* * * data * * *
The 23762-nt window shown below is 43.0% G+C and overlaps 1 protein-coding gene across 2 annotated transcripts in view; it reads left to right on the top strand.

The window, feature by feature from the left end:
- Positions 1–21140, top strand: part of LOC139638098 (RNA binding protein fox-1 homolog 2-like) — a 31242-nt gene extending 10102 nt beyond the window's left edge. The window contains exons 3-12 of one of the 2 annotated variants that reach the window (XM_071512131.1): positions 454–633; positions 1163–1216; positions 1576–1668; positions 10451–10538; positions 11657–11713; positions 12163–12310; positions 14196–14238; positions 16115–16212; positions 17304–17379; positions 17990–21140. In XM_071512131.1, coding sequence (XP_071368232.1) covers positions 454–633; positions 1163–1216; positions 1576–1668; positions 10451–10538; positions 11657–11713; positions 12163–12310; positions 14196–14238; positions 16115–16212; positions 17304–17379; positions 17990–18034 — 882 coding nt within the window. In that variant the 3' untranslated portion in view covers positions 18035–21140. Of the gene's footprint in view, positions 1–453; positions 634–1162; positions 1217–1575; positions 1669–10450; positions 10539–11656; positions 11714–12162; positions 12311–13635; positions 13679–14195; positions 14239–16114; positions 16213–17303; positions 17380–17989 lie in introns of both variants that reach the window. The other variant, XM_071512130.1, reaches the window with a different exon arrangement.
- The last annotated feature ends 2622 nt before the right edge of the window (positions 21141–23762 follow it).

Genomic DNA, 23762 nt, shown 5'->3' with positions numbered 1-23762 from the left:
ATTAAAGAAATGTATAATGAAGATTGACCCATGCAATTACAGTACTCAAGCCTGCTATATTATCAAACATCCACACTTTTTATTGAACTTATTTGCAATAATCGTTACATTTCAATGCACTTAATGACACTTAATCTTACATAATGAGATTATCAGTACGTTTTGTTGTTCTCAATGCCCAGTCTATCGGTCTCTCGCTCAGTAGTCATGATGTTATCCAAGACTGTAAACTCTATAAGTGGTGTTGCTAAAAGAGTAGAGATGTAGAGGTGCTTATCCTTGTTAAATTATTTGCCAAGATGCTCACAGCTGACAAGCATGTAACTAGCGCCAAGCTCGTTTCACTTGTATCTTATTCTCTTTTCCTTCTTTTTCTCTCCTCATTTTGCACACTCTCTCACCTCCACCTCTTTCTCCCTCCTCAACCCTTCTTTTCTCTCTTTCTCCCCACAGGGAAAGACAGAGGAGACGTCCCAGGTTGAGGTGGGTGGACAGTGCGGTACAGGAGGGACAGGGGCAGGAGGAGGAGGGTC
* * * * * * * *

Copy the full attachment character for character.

The 23762-nt window shown below is 43.0% G+C and overlaps 1 protein-coding gene across 2 annotated transcripts in view; it reads left to right on the top strand.

The window, feature by feature from the left end:
- Positions 1–21140, top strand: part of LOC139638098 (RNA binding protein fox-1 homolog 2-like) — a 31242-nt gene extending 10102 nt beyond the window's left edge. The window contains exons 3-12 of one of the 2 annotated variants that reach the window (XM_071512131.1): positions 454–633; positions 1163–1216; positions 1576–1668; positions 10451–10538; positions 11657–11713; positions 12163–12310; positions 14196–14238; positions 16115–16212; positions 17304–17379; positions 17990–21140. In XM_071512131.1, coding sequence (XP_071368232.1) covers positions 454–633; positions 1163–1216; positions 1576–1668; positions 10451–10538; positions 11657–11713; positions 12163–12310; positions 14196–14238; positions 16115–16212; positions 17304–17379; positions 17990–18034 — 882 coding nt within the window. In that variant the 3' untranslated portion in view covers positions 18035–21140. Of the gene's footprint in view, positions 1–453; positions 634–1162; positions 1217–1575; positions 1669–10450; positions 10539–11656; positions 11714–12162; positions 12311–13635; positions 13679–14195; positions 14239–16114; positions 16213–17303; positions 17380–17989 lie in introns of both variants that reach the window. The other variant, XM_071512130.1, reaches the window with a different exon arrangement.
- The last annotated feature ends 2622 nt before the right edge of the window (positions 21141–23762 follow it).

Genomic DNA, 23762 nt, shown 5'->3' with positions numbered 1-23762 from the left:
ATTAAAGAAATGTATAATGAAGATTGACCCATGCAATTACAGTACTCAAGCCTGCTATATTATCAAACATCCACACTTTTTATTGAACTTATTTGCAATAATCGTTACATTTCAATGCACTTAATGACACTTAATCTTACATAATGAGATTATCAGTACGTTTTGTTGTTCTCAATGCCCAGTCTATCGGTCTCTCGCTCAGTAGTCATGATGTTATCCAAGACTGTAAACTCTATAAGTGGTGTTGCTAAAAGAGTAGAGATGTAGAGGTGCTTATCCTTGTTAAATTATTTGCCAAGATGCTCACAGCTGACAAGCATGTAACTAGCGCCAAGCTCGTTTCACTTGTATCTTATTCTCTTTTCCTTCTTTTTCTCTCCTCATTTTGCACACTCTCTCACCTCCACCTCTTTCTCCCTCCTCAACCCTTCTTTTCTCTCTTTCTCCCCACAGGGAAAGACAGAGGAGACGTCCCAGGTTGAGGTGGGTGGACAGTGCGGTACAGGAGGGACAGGGGCAGGAGGAGGAGGGTC